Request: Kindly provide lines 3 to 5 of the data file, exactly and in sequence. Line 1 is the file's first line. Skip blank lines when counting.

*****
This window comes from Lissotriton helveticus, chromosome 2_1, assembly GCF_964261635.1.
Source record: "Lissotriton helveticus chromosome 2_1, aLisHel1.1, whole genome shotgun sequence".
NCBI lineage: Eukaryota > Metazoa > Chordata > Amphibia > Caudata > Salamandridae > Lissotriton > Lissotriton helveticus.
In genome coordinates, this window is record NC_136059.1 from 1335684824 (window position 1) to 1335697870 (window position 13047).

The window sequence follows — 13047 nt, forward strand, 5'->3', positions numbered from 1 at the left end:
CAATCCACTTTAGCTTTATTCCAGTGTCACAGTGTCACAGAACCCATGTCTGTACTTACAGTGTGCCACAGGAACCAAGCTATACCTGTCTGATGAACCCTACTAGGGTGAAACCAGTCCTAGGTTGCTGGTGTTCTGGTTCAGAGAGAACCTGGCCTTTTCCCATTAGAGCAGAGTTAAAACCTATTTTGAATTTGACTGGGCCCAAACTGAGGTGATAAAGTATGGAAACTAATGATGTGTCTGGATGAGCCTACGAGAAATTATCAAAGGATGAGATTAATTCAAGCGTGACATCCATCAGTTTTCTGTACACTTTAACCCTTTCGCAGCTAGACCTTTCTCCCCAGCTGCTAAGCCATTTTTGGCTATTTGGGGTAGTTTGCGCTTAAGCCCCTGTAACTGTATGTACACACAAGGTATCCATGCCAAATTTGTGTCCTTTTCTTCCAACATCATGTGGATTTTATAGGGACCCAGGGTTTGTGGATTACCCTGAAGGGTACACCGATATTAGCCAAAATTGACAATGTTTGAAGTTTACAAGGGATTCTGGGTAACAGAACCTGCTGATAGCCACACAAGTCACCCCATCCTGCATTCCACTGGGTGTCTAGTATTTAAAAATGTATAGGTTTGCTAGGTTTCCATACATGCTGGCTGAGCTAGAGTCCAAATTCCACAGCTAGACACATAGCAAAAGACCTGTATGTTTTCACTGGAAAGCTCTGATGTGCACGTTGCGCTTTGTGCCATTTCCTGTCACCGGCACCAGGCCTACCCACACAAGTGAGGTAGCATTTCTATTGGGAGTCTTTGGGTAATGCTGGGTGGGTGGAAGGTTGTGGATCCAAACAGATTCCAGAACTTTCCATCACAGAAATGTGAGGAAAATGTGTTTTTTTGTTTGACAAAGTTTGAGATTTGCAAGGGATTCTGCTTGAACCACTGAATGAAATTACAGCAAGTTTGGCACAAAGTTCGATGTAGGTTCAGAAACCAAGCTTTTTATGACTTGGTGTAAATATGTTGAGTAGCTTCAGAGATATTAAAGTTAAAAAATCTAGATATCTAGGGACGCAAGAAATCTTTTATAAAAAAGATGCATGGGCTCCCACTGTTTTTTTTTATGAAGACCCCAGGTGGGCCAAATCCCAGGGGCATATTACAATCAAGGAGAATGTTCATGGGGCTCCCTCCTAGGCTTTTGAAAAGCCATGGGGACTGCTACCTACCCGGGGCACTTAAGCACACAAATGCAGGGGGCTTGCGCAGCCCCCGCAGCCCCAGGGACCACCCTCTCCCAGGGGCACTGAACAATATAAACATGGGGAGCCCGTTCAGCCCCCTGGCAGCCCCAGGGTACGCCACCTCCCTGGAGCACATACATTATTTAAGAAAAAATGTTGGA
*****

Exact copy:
NCBI lineage: Eukaryota > Metazoa > Chordata > Amphibia > Caudata > Salamandridae > Lissotriton > Lissotriton helveticus.
In genome coordinates, this window is record NC_136059.1 from 1335684824 (window position 1) to 1335697870 (window position 13047).

The window sequence follows — 13047 nt, forward strand, 5'->3', positions numbered from 1 at the left end: